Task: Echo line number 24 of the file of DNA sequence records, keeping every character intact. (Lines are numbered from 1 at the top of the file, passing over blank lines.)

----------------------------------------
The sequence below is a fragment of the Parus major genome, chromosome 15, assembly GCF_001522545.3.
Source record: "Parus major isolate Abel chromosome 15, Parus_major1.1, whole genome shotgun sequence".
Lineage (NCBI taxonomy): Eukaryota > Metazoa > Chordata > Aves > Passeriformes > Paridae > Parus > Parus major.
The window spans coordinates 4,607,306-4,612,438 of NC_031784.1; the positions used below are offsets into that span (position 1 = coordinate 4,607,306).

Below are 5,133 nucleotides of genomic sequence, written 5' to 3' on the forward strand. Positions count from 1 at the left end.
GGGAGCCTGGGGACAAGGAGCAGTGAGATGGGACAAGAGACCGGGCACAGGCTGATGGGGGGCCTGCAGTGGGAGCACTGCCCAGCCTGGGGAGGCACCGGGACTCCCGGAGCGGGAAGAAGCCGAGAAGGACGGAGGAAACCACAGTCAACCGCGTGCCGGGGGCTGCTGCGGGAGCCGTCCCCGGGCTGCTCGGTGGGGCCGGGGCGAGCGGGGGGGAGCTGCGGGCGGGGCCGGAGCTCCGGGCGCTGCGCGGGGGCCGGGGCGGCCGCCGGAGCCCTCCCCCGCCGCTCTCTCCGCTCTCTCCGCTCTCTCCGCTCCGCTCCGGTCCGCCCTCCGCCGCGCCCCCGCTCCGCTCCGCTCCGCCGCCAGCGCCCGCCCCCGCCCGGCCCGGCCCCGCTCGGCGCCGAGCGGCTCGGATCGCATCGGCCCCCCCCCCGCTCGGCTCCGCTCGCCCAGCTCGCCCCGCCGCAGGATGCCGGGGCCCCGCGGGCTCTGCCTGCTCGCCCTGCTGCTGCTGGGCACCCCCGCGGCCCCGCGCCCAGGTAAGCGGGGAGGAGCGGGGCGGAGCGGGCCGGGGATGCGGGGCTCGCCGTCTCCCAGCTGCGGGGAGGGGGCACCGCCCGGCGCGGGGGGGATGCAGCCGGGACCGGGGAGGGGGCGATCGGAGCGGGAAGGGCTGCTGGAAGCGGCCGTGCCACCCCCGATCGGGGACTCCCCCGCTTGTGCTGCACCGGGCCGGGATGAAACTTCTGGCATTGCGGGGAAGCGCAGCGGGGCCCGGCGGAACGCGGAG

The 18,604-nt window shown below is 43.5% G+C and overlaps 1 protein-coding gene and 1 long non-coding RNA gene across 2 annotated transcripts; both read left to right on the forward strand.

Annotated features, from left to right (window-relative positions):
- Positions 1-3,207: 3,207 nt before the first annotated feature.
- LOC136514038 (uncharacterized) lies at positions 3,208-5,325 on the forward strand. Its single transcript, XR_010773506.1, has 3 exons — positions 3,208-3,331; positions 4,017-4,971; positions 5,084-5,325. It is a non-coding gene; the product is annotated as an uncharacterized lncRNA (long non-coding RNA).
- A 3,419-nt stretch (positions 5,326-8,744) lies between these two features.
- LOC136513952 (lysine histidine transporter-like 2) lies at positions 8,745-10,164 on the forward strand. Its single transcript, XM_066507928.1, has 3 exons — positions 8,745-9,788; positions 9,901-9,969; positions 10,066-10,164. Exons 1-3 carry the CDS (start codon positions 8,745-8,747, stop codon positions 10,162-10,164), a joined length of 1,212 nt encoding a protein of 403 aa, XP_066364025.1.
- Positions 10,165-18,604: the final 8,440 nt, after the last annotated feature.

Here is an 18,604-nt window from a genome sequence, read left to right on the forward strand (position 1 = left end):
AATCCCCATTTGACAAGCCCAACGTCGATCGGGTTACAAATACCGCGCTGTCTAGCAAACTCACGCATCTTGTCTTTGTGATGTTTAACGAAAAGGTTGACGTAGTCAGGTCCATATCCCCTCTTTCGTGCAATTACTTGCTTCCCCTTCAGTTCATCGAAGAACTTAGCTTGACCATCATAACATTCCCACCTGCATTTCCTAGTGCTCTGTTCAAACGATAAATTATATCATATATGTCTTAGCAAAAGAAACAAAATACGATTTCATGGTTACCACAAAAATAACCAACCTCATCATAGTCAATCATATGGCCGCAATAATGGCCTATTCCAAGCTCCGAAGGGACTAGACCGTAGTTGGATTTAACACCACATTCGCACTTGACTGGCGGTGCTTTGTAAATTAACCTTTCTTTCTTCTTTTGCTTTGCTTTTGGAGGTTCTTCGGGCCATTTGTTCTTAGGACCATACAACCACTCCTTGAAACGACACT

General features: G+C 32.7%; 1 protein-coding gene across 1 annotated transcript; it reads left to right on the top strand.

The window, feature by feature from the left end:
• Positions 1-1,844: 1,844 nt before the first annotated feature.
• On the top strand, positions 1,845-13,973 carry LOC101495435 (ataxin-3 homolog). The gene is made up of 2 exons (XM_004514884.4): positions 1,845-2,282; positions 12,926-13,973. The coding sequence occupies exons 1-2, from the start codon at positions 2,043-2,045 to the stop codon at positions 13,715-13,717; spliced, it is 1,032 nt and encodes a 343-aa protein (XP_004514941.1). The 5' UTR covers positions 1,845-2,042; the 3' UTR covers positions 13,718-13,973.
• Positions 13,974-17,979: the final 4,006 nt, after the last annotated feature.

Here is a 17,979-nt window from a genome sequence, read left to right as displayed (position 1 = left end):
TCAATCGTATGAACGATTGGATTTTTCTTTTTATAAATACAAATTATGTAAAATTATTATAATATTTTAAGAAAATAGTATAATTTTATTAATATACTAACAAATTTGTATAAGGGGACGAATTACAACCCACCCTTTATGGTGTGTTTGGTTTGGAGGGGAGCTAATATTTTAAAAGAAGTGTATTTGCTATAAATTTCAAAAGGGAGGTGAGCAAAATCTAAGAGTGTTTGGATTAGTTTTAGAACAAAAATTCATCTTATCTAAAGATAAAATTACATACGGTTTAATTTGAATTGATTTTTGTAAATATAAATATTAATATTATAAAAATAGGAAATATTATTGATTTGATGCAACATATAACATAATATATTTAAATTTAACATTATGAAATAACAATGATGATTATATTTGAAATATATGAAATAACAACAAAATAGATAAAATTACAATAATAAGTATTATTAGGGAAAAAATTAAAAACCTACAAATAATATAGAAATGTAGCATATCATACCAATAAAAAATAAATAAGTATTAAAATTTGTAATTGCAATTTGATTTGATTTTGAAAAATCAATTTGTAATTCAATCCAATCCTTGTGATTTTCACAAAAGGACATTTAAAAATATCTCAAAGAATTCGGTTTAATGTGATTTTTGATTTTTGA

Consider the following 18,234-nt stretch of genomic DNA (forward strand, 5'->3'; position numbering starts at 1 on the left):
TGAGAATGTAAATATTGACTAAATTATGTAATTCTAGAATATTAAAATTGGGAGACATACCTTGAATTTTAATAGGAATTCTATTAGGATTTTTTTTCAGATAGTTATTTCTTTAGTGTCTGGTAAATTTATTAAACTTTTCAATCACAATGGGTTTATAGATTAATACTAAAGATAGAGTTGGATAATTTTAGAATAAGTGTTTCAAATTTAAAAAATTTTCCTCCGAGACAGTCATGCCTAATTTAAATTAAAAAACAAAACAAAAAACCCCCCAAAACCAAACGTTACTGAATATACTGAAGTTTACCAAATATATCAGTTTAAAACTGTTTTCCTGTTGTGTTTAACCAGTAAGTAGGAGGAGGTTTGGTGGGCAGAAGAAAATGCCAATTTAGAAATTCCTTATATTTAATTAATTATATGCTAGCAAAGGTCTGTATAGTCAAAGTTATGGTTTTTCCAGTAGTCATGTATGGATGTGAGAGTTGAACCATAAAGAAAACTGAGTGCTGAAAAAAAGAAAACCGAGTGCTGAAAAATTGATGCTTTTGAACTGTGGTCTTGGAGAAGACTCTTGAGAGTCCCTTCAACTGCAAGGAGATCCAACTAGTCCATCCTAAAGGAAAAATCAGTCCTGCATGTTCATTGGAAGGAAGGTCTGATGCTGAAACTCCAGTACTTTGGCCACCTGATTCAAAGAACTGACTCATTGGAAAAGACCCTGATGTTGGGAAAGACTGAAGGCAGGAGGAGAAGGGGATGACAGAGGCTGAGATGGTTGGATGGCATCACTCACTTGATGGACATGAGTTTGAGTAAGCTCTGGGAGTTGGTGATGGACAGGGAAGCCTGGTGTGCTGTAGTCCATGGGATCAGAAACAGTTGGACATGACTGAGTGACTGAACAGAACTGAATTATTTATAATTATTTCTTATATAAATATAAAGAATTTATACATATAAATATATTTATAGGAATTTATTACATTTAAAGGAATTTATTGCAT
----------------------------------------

TGAGAATGTAAATATTGACTAAATTATGTAATTCTAGAATATTAAAATTGGGAGACATACCTTGAATTTTAATAGGAATTCTATTAGGATTTTTTTTCAGATAGTTATTTCTTTAGTGTCTGGTAAATTTATTAAACTTTTCAATCACAATGGGTTTATAGATTAATACTAAAGATAGAGTTGGATAATTTTAGAATAAGTGTTTCAAATTTAAAAAATTTTCCTCCGAGACAGTCATGCCTAATTTAAATTAAAAAACAAAACAAAAAACCCCCCAAAACCAAACGTTACTGAATATACTGAAGTTTACCAAATATATCAGTTTAAAACTGTTTTCCTGTTGTGTTTAACCAGTAAGTAGGAGGAGGTTTGGTGGGCAGAAGAAAATGCCAATTTAGAAATTCCTTATATTTAATTAATTATATGCTAGCAAAGGTCTGTATAGTCAAAGTTATGGTTTTTCCAGTAGTCATGTATGGATGTGAGAGTTGAACCATAAAGAAAACTGAGTGCTGAAAAAAAGAAAACCGAGTGCTGAAAAATTGATGCTTTTGAACTGTGGTCTTGGAGAAGACTCTTGAGAGTCCCTTCAACTGCAAGGAGATCCAACTAGTCCATCCTAAAGGAAAAATCAGTCCTGCATGTTCATTGGAAGGAAGGTCTGATGCTGAAACTCCAGTACTTTGGCCACCTGATTCAAAGAACTGACTCATTGGAAAAGACCCTGATGTTGGGAAAGACTGAAGGCAGGAGGAGAAGGGGATGACAGAGGCTGAGATGGTTGGATGGCATCACTCACTTGATGGACATGAGTTTGAGTAAGCTCTGGGAGTTGGTGATGGACAGGGAAGCCTGGTGTGCTGTAGTCCATGGGATCAGAAACAGTTGGACATGACTGAGTGACTGAACAGAACTGAATTATTTATAATTATTTCTTATATAAATATAAAGAATTTATACATATAAATATATTTATAGGAATTTATTACATTTAAAGGAATTTATTGCAT